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The Return: Russia's Journey from Gorbachev to Medvedevby Daniel Treisman
Synopses & Reviews
Russia has long been a source of puzzlement— and sometimes alarm—for Western observers. Since shaking off communism two decades ago, the country has seemed wobbly at best, thoroughly corrupt and threatening at worst. But in recent years, as noted scholar Daniel Treisman shows in this compelling account, Russia has re-emerged as a pivotal nation in world affairs. In The Return, Treisman cuts through the myths and misinformation, as well as ongoing academic and journalistic debates, to present a portrait of a strong and independent country that is returning to the international community on its own terms.
Drawing on two decades of research, interviews, and insider observation, The Return provides the first comprehensive history of post-communist Russia. From Gorbachev to Yeltsin, Putin, and Medvedev, it traces the twists and turns of the countrys evolution, uncovering the causes behind Russias plunge into depression in the 1990s and resurgence since 2000. Rather than a nation frozen in ancient authoritarian traditions, as Russia is often portrayed, Treisman shows a society modernizing rapidly, with a government that, although less than democratic, is sensitive to public opinion but which has been repeatedly buffeted by economic forces—the collapse of Soviet planning, the gyrations of oil prices—that have alternately boosted and drained the leaders popularity. Knocked off balance once again by the global financial crisis, the Kremlins current bosses must now struggle to reignite the growth on which the stability of their regime depends.
As Russia grapples with its economic difficulties, the West will have to come to terms with the new Russia. With its UN Security Council veto, thousands of atomic warheads, continental dimensions, and vast mineral resources, Moscow sits at the epicenter of the toughest challenges the world will confront in the next generation—from Islamic terrorism and nuclear proliferation to energy security and global warming. To enlist Russias cooperation in solving the problems of the twenty-first century, Western leaders will need to look beyond common misconceptions to see the country as it is rather than as it has often been imagined or depicted.
Based on extensive research by an expert with intimate knowledge of the country, the book provides insight into the prospects for democracy in Russia, the challenges and opportunities of doing business there, the wars in Chechnya, and the motives behind Moscows foreign policy. The Return is the ultimate accounting of what Russia is today, how it got there, and where its going.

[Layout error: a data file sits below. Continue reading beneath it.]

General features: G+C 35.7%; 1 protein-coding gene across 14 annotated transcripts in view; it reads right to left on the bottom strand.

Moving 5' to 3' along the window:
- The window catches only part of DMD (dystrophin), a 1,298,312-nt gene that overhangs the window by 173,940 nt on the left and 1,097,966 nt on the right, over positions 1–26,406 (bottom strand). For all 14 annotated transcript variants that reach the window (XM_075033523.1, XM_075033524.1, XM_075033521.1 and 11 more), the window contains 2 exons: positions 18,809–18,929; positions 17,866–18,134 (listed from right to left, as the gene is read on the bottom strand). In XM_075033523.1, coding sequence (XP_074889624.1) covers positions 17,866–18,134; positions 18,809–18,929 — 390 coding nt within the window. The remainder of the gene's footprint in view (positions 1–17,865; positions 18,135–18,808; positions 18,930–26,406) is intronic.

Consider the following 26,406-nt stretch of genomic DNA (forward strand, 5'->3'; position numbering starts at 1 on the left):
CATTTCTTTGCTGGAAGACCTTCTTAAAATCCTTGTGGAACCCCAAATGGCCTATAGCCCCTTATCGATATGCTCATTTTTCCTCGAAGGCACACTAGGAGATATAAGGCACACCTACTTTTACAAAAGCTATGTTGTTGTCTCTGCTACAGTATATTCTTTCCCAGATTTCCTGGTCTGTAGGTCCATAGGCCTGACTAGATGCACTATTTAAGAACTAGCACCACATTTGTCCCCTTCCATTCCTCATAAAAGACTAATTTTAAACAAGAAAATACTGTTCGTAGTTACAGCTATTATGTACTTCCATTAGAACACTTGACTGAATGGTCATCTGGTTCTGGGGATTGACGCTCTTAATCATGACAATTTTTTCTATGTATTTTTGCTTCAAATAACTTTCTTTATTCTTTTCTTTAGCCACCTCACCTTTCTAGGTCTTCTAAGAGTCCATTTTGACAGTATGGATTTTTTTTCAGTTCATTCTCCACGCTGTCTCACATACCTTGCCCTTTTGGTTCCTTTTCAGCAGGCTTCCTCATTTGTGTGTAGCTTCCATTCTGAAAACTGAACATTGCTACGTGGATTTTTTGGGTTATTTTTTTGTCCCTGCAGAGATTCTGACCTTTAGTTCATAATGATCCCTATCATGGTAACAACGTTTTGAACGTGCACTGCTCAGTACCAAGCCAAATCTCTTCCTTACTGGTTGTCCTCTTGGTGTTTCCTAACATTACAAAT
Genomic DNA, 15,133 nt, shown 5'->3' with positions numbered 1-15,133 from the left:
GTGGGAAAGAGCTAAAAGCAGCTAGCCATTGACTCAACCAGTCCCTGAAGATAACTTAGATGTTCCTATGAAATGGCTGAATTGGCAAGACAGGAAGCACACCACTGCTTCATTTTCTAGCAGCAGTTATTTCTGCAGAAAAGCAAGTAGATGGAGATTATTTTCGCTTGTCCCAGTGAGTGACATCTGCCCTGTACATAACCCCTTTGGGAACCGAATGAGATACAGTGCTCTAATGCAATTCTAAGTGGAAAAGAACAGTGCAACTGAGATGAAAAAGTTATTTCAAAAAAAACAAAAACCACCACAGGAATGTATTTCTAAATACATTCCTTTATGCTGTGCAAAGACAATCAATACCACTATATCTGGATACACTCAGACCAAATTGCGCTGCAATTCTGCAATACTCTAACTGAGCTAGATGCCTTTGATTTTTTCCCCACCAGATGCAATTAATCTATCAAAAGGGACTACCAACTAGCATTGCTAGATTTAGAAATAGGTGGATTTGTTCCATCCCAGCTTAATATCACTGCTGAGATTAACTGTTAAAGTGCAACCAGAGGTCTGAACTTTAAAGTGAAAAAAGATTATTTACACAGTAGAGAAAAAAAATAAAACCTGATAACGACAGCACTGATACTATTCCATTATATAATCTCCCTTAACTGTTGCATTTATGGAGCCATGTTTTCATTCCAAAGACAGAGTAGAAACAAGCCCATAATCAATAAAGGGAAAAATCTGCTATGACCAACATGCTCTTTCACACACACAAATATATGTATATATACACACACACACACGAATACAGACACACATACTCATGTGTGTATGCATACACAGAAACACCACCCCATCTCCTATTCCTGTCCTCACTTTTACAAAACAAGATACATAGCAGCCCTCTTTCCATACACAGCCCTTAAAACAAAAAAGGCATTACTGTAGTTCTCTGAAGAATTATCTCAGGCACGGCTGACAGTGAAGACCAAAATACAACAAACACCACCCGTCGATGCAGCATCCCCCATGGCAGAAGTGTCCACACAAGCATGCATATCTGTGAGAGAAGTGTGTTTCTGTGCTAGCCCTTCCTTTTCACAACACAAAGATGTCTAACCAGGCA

"UCLA professor Treisman (Without a Map) explores the path of postcommunist Russia in this engrossing study. While Gorbachev transformed his country through nuclear disarmament, glasnost, and perestroika and allowed the Berlin Wall to come down, and Yeltsin introduced Russians to competitive elections, a democratic constitution, and (putative) freedom of the press, it is the autocratic Putin--a former KGB agent who rolled back some of his predecessors' reforms--who remains popular even in his current role as prime minister to President Dmitri Medvedev. Drawing on two decades of research, Treisman analyzes the paradoxes in Russian politics and society, illuminating why the disintegration of the U.S.S.R. wasn't more violent, the repercussions of the Chechen wars, the 'sacred place' vodka holds in the Russian imagination (and its pernicious effect on Russia's demographics), and how, 20 years after the fall of communism, relations between Russia and the U.S. remain so frosty. Yet as Treisman convincingly argues, most of the world's international problems--nuclear proliferation, Islamic terrorism, global warming--will be difficult to solve without Russia's help. (Jan.)" Publishers Weekly (Copyright PWyxz LLC)
Professor Daniel Treisman examines how modern Russia has delveoped into the force it is today, and speculates on what the future might hold.
About the Author
Daniel Treisman is a professor of political science at the
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History and Social Science » Politics » General